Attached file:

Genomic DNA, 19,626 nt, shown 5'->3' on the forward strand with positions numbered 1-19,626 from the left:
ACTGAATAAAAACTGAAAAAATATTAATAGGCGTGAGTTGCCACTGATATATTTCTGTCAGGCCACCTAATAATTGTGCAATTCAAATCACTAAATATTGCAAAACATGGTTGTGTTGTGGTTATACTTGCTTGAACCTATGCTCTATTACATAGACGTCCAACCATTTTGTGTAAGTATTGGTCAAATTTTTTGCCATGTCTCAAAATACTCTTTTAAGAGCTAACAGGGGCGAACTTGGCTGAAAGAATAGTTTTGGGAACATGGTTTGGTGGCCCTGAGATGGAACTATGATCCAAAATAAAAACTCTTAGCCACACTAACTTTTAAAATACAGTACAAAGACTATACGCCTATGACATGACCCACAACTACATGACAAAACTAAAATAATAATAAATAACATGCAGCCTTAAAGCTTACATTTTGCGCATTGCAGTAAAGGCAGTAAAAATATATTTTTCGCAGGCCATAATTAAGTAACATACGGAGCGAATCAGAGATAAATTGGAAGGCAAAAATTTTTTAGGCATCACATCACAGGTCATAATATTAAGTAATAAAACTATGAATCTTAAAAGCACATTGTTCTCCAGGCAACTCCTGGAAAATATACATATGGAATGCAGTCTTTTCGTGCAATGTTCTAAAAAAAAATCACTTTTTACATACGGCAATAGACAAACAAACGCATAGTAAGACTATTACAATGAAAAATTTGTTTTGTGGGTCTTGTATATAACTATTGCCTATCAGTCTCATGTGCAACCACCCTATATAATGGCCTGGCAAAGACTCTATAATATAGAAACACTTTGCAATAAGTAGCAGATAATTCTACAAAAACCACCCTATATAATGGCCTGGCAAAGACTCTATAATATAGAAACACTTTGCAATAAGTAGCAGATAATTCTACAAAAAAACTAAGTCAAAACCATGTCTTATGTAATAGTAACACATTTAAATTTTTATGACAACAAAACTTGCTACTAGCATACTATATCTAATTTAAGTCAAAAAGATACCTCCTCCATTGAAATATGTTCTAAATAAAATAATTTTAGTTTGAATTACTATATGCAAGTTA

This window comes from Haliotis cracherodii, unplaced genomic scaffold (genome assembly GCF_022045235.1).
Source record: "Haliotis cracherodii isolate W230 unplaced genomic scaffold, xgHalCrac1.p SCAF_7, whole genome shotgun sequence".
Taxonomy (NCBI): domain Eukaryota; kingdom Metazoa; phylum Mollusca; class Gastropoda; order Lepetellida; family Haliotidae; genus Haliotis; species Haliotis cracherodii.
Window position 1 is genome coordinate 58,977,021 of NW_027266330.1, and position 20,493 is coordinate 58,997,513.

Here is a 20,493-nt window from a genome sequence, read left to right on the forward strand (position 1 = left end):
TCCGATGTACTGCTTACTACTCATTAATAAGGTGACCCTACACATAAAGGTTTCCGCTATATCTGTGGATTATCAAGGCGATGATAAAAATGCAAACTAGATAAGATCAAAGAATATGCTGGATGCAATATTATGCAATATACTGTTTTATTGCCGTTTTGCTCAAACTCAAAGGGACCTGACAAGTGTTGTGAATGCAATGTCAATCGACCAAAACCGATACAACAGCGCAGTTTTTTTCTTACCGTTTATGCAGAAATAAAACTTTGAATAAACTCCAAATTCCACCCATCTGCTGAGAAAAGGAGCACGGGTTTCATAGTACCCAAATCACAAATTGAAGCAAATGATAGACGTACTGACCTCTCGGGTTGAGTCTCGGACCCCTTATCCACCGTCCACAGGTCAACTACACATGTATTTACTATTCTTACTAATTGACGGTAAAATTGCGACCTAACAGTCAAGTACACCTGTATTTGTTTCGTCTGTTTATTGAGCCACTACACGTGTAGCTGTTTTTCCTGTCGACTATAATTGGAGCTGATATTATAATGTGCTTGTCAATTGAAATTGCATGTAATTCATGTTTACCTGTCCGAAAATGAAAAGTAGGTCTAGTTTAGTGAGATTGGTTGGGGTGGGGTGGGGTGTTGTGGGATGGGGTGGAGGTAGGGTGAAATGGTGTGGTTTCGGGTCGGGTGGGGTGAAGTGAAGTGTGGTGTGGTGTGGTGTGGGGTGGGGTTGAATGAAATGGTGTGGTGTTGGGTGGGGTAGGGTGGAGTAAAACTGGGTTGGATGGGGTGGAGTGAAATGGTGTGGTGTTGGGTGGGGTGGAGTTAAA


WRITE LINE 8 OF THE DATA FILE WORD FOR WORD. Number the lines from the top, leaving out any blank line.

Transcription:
TCCGATGTACTGCTTACTACTCATTAATAAGGTGACCCTACACATAAAGGTTTCCGCTATATCTGTGGATTATCAAGGCGATGATAAAAATGCAAACTAGATAAGATCAAAGAATATGCTGGATGCAATATTATGCAATATACTGTTTTATTGCCGTTTTGCTCAAACTCAAAGGGACCTGACAAGTGTTGTGAATGCAATGTCAATCGACCAAAACCGATACAACAGCGCAGTTTTTTTCTTACCGTTTATGCAGAAATAAAACTTTGAATAAACTCCAAATTCCACCCATCTGCTGAGAAAAGGAGCACGGGTTTCATAGTACCCAAATCACAAATTGAAGCAAATGATAGACGTACTGACCTCTCGGGTTGAGTCTCGGACCCCTTATCCACCGTCCACAGGTCAACTACACATGTATTTACTATTCTTACTAATTGACGGTAAAATTGCGACCTAACAGTCAAGTACACCTGTATTTGTTTCGTCTGTTTATTGAGCCACTACACGTGTAGCTGTTTTTCCTGTCGACTATAATTGGAGCTGATATTATAATGTGCTTGTCAATTGAAATTGCATGTAATTCATGTTTACCTGTCCGAAAATGAAAAGTAGGTCTAGTTTAGTGAGATTGGTTGGGGTGGGGTGGGGTGTTGTGGGATGGGGTGGAGGTAGGGTGAAATGGTGTGGTTTCGGGTCGGGTGGGGTGAAGTGAAGTGTGGTGTGGTGTGGTGTGGGGTGGGGTTGAATGAAATGGTGTGGTGTTGGGTGGGGTAGGGTGGAGTAAAACTGGGTTGGATGGGGTGGAGTGAAATGGTGTGGTGTTGGGTGGGGTGGAGTTAAA